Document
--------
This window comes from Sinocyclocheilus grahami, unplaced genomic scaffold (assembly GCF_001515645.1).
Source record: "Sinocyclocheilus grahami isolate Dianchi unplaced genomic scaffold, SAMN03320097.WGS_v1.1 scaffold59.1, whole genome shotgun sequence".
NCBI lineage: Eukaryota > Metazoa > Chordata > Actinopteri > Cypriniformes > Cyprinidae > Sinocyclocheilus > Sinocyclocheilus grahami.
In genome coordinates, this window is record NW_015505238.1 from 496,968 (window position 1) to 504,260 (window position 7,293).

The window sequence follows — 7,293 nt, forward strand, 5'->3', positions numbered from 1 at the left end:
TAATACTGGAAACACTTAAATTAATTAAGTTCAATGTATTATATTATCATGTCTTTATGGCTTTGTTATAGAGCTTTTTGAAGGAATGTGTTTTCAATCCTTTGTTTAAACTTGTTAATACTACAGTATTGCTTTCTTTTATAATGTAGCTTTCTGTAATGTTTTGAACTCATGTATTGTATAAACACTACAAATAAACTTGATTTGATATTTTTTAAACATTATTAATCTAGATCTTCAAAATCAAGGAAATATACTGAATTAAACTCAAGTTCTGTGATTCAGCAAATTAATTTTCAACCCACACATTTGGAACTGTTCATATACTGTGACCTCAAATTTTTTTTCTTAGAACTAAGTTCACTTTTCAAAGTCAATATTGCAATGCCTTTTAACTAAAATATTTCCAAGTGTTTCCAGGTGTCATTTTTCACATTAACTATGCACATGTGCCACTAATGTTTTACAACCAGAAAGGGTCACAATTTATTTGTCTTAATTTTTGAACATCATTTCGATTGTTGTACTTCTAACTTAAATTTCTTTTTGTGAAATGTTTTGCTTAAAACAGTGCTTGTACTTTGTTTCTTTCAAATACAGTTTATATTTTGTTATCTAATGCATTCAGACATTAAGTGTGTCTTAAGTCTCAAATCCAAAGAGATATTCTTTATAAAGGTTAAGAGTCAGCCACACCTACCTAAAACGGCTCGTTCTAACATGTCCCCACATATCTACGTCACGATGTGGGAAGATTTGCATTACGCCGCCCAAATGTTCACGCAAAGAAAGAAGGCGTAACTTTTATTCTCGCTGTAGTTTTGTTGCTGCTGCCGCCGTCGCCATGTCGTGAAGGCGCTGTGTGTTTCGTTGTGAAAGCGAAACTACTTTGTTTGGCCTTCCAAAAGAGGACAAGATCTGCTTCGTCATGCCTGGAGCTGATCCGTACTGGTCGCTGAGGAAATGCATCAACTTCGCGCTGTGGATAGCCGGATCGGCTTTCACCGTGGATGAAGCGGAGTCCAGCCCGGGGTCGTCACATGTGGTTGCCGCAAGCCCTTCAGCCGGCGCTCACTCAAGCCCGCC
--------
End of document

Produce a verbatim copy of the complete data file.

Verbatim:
This window comes from Sinocyclocheilus grahami, unplaced genomic scaffold (assembly GCF_001515645.1).
Source record: "Sinocyclocheilus grahami isolate Dianchi unplaced genomic scaffold, SAMN03320097.WGS_v1.1 scaffold59.1, whole genome shotgun sequence".
NCBI lineage: Eukaryota > Metazoa > Chordata > Actinopteri > Cypriniformes > Cyprinidae > Sinocyclocheilus > Sinocyclocheilus grahami.
In genome coordinates, this window is record NW_015505238.1 from 496,968 (window position 1) to 504,260 (window position 7,293).

The window sequence follows — 7,293 nt, forward strand, 5'->3', positions numbered from 1 at the left end:
TAATACTGGAAACACTTAAATTAATTAAGTTCAATGTATTATATTATCATGTCTTTATGGCTTTGTTATAGAGCTTTTTGAAGGAATGTGTTTTCAATCCTTTGTTTAAACTTGTTAATACTACAGTATTGCTTTCTTTTATAATGTAGCTTTCTGTAATGTTTTGAACTCATGTATTGTATAAACACTACAAATAAACTTGATTTGATATTTTTTAAACATTATTAATCTAGATCTTCAAAATCAAGGAAATATACTGAATTAAACTCAAGTTCTGTGATTCAGCAAATTAATTTTCAACCCACACATTTGGAACTGTTCATATACTGTGACCTCAAATTTTTTTTCTTAGAACTAAGTTCACTTTTCAAAGTCAATATTGCAATGCCTTTTAACTAAAATATTTCCAAGTGTTTCCAGGTGTCATTTTTCACATTAACTATGCACATGTGCCACTAATGTTTTACAACCAGAAAGGGTCACAATTTATTTGTCTTAATTTTTGAACATCATTTCGATTGTTGTACTTCTAACTTAAATTTCTTTTTGTGAAATGTTTTGCTTAAAACAGTGCTTGTACTTTGTTTCTTTCAAATACAGTTTATATTTTGTTATCTAATGCATTCAGACATTAAGTGTGTCTTAAGTCTCAAATCCAAAGAGATATTCTTTATAAAGGTTAAGAGTCAGCCACACCTACCTAAAACGGCTCGTTCTAACATGTCCCCACATATCTACGTCACGATGTGGGAAGATTTGCATTACGCCGCCCAAATGTTCACGCAAAGAAAGAAGGCGTAACTTTTATTCTCGCTGTAGTTTTGTTGCTGCTGCCGCCGTCGCCATGTCGTGAAGGCGCTGTGTGTTTCGTTGTGAAAGCGAAACTACTTTGTTTGGCCTTCCAAAAGAGGACAAGATCTGCTTCGTCATGCCTGGAGCTGATCCGTACTGGTCGCTGAGGAAATGCATCAACTTCGCGCTGTGGATAGCCGGATCGGCTTTCACCGTGGATGAAGCGGAGTCCAGCCCGGGGTCGTCACATGTGGTTGCCGCAAGCCCTTCAGCCGGCGCTCACTCAAGCCCGCC